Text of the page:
Independent Study for Students
Get Into the Game
A global oil crisis has begun. Oil usage worldwide has increased to where the oil supply can only meet 95 percent of the demand. Begin the inquiry into the effects of less oil in our lives.
How Bad Can It Get?
Fuel prices rise in anticipation of when actual supplies start to run short. It's clear that there is no quick fix to the shortage. Tensions start to rise.
Life Is Starting to Change
Widespread changes are starting. Goods and services that depended on cheap oil are failing.
Elasticity and Collapse
This lesson investigates the factors that define elasticity in relation to oil—factors such as lifestyle, geography, setting and community.
The oil crisis has caused some nations to reconsider their foreign policy objectives—and to aggressively seek to acquire oil.
Food Without Oil
The impact of oil on our food supply is one of the most serious aspects of the oil crisis. Shortages are forcing many people to look for locally grown food.
Governments have been hit as hard as anyone by the crisis, leading to the existence of red and green zones in cities and refugee camps in rural areas.
Preparation and Community
With problems piling up and the government unable to help, many communities across the nation are turning inward for solutions.
Now that the crisis has stabilized, how do we go forward? How do we balance our desire for energy's benefits with the risks and costs of procuring it?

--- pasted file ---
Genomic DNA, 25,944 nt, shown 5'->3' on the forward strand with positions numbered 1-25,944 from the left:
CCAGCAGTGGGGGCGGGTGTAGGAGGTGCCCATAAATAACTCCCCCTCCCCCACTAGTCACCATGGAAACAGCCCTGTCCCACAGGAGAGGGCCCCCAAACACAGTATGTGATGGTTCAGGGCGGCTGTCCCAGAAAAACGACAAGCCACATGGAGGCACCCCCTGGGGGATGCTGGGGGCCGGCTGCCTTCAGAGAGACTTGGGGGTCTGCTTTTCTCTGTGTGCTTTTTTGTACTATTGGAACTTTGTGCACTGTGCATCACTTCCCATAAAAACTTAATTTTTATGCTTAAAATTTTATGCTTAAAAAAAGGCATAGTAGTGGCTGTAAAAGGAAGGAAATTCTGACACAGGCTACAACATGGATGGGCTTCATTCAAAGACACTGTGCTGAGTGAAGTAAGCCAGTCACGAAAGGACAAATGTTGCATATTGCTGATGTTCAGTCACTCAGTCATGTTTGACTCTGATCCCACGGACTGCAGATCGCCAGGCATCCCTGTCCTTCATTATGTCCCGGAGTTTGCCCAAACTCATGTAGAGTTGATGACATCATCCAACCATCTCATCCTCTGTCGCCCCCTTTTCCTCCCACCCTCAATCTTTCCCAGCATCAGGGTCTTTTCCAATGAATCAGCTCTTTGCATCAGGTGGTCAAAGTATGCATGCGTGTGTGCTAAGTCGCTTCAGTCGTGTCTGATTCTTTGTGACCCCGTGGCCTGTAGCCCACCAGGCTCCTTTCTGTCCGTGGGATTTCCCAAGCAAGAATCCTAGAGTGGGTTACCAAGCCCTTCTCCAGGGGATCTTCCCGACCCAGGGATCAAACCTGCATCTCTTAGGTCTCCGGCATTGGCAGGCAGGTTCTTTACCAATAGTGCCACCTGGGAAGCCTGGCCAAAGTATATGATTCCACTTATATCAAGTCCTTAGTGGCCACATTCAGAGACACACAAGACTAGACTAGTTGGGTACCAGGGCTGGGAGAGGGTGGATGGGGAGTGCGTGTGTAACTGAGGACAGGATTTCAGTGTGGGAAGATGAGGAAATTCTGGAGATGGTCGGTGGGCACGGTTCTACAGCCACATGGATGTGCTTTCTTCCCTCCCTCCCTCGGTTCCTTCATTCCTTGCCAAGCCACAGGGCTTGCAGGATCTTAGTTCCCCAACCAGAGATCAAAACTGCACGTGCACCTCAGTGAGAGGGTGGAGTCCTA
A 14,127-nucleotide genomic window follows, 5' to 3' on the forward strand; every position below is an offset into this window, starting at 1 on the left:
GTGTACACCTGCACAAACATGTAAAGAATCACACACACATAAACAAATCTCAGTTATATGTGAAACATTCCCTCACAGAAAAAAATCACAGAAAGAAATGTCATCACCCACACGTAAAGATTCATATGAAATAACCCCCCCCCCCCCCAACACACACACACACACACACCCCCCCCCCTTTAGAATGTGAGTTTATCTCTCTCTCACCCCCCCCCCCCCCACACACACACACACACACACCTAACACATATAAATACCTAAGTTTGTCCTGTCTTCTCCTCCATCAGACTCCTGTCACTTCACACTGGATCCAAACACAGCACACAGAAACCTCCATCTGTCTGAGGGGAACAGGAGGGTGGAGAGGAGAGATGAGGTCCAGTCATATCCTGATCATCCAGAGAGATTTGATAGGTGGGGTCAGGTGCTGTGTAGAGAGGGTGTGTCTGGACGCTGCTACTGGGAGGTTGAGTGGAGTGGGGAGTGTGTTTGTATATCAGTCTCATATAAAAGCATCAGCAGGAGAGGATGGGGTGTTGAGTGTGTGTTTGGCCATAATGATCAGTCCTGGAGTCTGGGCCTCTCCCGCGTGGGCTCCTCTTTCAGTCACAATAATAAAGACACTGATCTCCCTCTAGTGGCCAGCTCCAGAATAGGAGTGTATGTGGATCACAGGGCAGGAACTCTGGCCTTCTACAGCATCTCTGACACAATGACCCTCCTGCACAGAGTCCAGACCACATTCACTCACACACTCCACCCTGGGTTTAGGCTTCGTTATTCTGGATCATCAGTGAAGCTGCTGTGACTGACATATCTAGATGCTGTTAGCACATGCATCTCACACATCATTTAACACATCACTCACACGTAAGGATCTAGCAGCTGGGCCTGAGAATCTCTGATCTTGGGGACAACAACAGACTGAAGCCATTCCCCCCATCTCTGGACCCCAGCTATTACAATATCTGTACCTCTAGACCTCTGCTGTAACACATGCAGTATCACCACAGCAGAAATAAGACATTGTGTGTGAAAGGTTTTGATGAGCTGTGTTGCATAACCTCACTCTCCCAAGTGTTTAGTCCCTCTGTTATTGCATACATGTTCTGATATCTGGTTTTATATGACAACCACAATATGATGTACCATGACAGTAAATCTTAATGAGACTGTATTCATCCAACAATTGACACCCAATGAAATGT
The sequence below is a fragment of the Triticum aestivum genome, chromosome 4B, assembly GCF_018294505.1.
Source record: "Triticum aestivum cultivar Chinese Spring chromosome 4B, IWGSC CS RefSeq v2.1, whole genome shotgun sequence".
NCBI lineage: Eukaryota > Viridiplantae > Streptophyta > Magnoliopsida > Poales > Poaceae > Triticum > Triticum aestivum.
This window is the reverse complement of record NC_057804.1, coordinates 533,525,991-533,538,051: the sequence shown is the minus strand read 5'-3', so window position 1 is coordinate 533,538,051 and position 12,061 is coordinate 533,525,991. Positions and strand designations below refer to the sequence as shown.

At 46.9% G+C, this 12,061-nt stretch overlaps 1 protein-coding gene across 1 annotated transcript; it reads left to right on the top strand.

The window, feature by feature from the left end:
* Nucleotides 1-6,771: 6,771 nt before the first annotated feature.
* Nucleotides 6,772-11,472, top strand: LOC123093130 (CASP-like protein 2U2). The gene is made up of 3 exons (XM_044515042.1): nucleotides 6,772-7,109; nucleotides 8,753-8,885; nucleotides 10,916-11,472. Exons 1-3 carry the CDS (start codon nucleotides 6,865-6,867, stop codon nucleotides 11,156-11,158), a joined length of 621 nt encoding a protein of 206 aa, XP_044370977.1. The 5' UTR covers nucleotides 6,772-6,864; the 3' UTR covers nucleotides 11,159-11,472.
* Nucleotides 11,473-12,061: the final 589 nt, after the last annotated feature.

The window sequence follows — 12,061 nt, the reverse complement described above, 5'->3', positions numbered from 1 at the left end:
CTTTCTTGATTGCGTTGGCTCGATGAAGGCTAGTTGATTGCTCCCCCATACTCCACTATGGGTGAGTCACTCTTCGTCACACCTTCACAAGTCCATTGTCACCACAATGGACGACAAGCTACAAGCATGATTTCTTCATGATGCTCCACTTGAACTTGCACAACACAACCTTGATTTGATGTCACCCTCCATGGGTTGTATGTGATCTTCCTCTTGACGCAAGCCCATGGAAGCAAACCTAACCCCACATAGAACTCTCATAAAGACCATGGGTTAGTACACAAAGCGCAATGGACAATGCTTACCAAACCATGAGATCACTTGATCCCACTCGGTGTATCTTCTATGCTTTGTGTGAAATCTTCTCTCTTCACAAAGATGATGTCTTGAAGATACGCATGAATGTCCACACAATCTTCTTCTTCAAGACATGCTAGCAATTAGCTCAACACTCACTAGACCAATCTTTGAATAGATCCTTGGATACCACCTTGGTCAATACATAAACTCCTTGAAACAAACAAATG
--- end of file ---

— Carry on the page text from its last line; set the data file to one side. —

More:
Your World Without Oil
Help out the World Without Oil team. Script and deliver your own citizen report that communicates what is happening to you in the crisis.
STUDENTS: LESSON TEN
Your World Without Oil
Communication is a vital skill for life in general, but it is even more critical in a crisis. Inside the World Without Oil game, people are using text, voice, images and video to communicate the realities of the oil crisis, to pool information about complex problems and collaborate on solutions. Outside the game, these new media communications are a meaningful (and engaging) way for people to express their ideas and insights about a possible future and the consequences of choices we make in the present.
Part 1: Set the Stage
Listen to Anna_Matter's Week 21 podcast.
Part 2: Take Action
1. What are some of the choices and techniques used by Anna? Notice for example how she interweaves her own stories with those of the WWO players and events she is reporting on. Are you able to visualize the building she lives in and the other people who live there?
2. Quickly script a short broadcast narrative like Anna's that includes a summary mention of at least 5 WWO stories that you remember from prior lessons. (The videos by Kalwithoutoil would be examples.) The summary mention should communicate in a sentence or two what happens (and what you learned) in each story.
3. Make sure to include personal story, as Anna's did, that communicates your own perspective on your life within a World Without Oil.
4. The narrative should not be more than 3 minutes long.
Part 3: Lesson Activity
1. Effectiveness of the narratives will be rated based upon the level at which you achieve these goals:
- Communicate the essence of the 5 WWO stories.
- Communicate the essence of your life within the oil crisis.
- Convey what the oil crisis is like.
- Make the oil crisis seem real.
Part 4: Reflection
Reflect on the elements that go into a citizen report and the role of each element in achieving the report's goals. Does a citizen report differ from a newscaster's? What makes a citizen report more believable and trustworthy? What makes it more memorable and communicative?
Part 5: Take It Further
Draft and record longer podcasts, or even script and shoot videos that are entirely "inside" the alternate reality of World Without OIl.
World Without Oil Classroom Home >>